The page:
Article | Published:

Accurate design of co-assembling multi-component protein nanomaterials

Nature volume 510, pages 103108 (05 June 2014) | Download Citation

Abstract

The self-assembly of proteins into highly ordered nanoscale architectures is a hallmark of biological systems. The sophisticated functions of these molecular machines have inspired the development of methods to engineer self-assembling protein nanostructures; however, the design of multi-component protein nanomaterials with high accuracy remains an outstanding challenge. Here we report a computational method for designing protein nanomaterials in which multiple copies of two distinct subunits co-assemble into a specific architecture. We use the method to design five 24-subunit cage-like protein nanomaterials in two distinct symmetric architectures and experimentally demonstrate that their structures are in close agreement with the computational design models. The accuracy of the method and the number and variety of two-component materials that it makes accessible suggest a route to the construction of functional protein nanomaterials tailored to specific applications.

Access optionsAccess options

Rent or Buy article

Get time limited or full article access on ReadCube.

from$8.99

All prices are NET prices.

Accessions

Data deposits

The crystal structures and structure factors for the designed materials have been deposited in the RCSB Protein Data Bank (http://www.rcsb.org/) under the accession codes 4NWN (T32-28), 4NWO (T33-15), 4NWP (T33-21, R32 crystal form), 4NWQ (T33-21, F4132 crystal form) and 4NWR (T33-28).

References

  1. 1.

    Rationally engineering natural protein assemblies in nanobiotechnology. Curr. Opin. Biotechnol. 22, 485–491 (2011)

  2. 2.

    & Viruses: making friends with old foes. Science 312, 873–875 (2006)

  3. 3.

    , & Principles for designing ordered protein assemblies. Trends Cell Biol. 22, 653–661 (2012)

  4. 4.

    & Practical approaches to designing novel protein assemblies. Curr. Opin. Struct. Biol. 23, 632–638 (2013)

  5. 5.

    Constructing arrays of proteins. Curr. Opin. Chem. Biol. 17, 946–951 (2013)

  6. 6.

    , & Metal-directed protein self-assembly. Acc. Chem. Res. 43, 661–672 (2010)

  7. 7.

    et al. Computational design of self-assembling protein nanomaterials with atomic level accuracy. Science 336, 1171–1174 (2012)

  8. 8.

    et al. Metal-directed, chemically tunable assembly of one-, two- and three-dimensional crystalline protein arrays. Nature Chem. 4, 375–382 (2012)

  9. 9.

    et al. Computational design of a protein crystal. Proc. Natl Acad. Sci. USA 109, 7304–7309 (2012)

  10. 10.

    , , , & Computational design of a symmetric homodimer using beta-strand assembly. Proc. Natl Acad. Sci. USA 108, 20562–20567 (2011)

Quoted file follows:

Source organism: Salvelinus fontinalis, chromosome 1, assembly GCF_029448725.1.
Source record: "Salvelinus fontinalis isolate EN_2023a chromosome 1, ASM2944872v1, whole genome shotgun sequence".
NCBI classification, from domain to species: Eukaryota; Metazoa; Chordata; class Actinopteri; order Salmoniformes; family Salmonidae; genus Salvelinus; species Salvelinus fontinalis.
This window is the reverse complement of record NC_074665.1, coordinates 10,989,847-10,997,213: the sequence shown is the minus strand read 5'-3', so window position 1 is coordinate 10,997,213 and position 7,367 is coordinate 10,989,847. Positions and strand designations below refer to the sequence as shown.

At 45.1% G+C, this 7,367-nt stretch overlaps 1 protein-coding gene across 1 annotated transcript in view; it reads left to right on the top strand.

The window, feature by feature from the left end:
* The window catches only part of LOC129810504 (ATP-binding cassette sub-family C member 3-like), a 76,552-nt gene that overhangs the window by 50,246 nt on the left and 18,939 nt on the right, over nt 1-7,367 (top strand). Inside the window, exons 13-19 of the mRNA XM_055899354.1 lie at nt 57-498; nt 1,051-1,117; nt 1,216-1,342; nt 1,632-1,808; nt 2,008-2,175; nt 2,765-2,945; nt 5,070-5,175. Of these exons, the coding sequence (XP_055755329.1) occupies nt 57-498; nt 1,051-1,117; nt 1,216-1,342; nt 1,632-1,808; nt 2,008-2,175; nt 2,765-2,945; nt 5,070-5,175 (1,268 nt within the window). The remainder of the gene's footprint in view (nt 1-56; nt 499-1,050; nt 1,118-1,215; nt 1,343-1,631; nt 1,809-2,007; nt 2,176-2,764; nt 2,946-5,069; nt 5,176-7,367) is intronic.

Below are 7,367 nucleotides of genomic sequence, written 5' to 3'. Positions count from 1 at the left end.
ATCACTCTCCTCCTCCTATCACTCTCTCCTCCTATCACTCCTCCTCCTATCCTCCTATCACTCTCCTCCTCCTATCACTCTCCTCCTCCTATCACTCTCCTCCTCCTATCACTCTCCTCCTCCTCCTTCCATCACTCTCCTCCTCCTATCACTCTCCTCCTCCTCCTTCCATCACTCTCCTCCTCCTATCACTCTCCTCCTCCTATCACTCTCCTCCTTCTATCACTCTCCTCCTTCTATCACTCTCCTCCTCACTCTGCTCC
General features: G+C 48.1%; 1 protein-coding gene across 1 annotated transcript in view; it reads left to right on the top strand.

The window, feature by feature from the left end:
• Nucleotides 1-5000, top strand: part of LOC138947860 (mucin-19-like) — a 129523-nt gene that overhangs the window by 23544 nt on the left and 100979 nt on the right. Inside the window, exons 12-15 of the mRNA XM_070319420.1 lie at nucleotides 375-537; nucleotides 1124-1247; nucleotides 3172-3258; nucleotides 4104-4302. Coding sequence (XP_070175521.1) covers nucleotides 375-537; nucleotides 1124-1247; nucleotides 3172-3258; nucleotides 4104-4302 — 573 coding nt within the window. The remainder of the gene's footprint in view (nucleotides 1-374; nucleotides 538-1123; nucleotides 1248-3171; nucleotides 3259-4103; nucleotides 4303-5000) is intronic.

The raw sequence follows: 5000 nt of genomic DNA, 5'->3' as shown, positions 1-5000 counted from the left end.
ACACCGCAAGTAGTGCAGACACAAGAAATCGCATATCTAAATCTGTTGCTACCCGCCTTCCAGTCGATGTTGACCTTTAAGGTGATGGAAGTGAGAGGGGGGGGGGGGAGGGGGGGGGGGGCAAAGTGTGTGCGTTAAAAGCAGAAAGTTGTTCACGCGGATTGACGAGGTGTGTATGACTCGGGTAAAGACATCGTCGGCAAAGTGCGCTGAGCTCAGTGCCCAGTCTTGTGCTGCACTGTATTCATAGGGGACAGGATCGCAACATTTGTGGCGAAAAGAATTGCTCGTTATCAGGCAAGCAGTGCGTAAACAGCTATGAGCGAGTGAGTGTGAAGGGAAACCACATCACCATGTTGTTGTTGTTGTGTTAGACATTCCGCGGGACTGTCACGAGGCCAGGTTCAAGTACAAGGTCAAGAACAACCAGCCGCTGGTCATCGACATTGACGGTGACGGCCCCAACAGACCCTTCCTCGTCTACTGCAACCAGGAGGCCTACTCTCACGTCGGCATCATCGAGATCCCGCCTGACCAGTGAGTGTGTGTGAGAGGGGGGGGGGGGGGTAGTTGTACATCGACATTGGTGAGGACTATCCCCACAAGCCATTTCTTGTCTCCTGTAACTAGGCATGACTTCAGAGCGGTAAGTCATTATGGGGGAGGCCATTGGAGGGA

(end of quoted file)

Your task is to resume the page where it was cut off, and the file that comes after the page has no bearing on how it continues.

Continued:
11. 11.

    , , & Generation of protein lattices by fusing proteins with matching rotational symmetry. Nature Nanotechnol. 6, 558–562 (2011)

  12. 12.

    , & Structure of a 16-nm cage designed by using protein oligomers. Science 336, 1129 (2012)

  13. 13.

    et al. Metal-mediated affinity and orientation specificity in a computationally designed protein homodimer. J. Am. Chem. Soc. 134, 375–385 (2012)

  14. 14.

    et al. Self-assembling cages from coiled-coil peptide modules. Science 340, 595–599 (2013)

  15. 15.

    et al. Squaring the circle in peptide assembly: from fibers to discrete nanostructures by de novo design. J. Am. Chem. Soc. 134, 15457–15467 (2012)

  16. 16.

    et al. Computational design of virus-like protein assemblies on carbon nanotube surfaces. Science 332, 1071–1076 (2011)

  17. 17.

    Nanomaterials based on DNA. Annu. Rev. Biochem. 79, 65–87 (2010)

  18. 18.

    Folding DNA to create nanoscale shapes and patterns. Nature 440, 297–302 (2006)

  19. 19.

    , , & Three-dimensional structures self-assembled from DNA bricks. Science 338, 1177–1183 (2012)

  20. 20.

    et al. DNA gridiron nanostructures based on four-arm junctions. Science 339, 1412–1415 (2013)

  21. 21.

    , & Nanohedra: using symmetry to design self assembling protein cages, layers, crystals, and filaments. Proc. Natl Acad. Sci. USA 98, 2217–2221 (2001)

  22. 22.

    et al. Nanoscale elongating control of the self-assembled protein filament with the cysteine-introduced building blocks. Protein Sci. 18, 960–969 (2009)

  23. 23.

    & Structural symmetry and protein function. Annu. Rev. Biophys. Biomol. Struct. 29, 105–153 (2000)

  24. 24.

    , & Protein-protein interaction and quaternary structure. Q. Rev. Biophys. 41, 133–180 (2008)

  25. 25.

    , & A de novo designed protein protein interface. Protein Sci. 16, 2770–2774 (2007)

  26. 26.

    et al. Computational design of a PAK1 binding protein. J. Mol. Biol. 400, 257–270 (2010)

  27. 27.

    et al. A de novo protein binding pair by computational design and directed evolution. Mol. Cell 42, 250–260 (2011)

  28. 28.

    et al. Computational design of proteins targeting the conserved stem region of influenza hemagglutinin. Science 332, 816–821 (2011)

  29. 29.

    & Emerging themes in the computational design of novel enzymes and protein-protein interfaces. FEBS Lett. 587, 1147–1154 (2013)

  30. 30.

    & Native protein sequences are close to optimal for their structures. Proc. Natl Acad. Sci. USA 97, 10383–10388 (2000)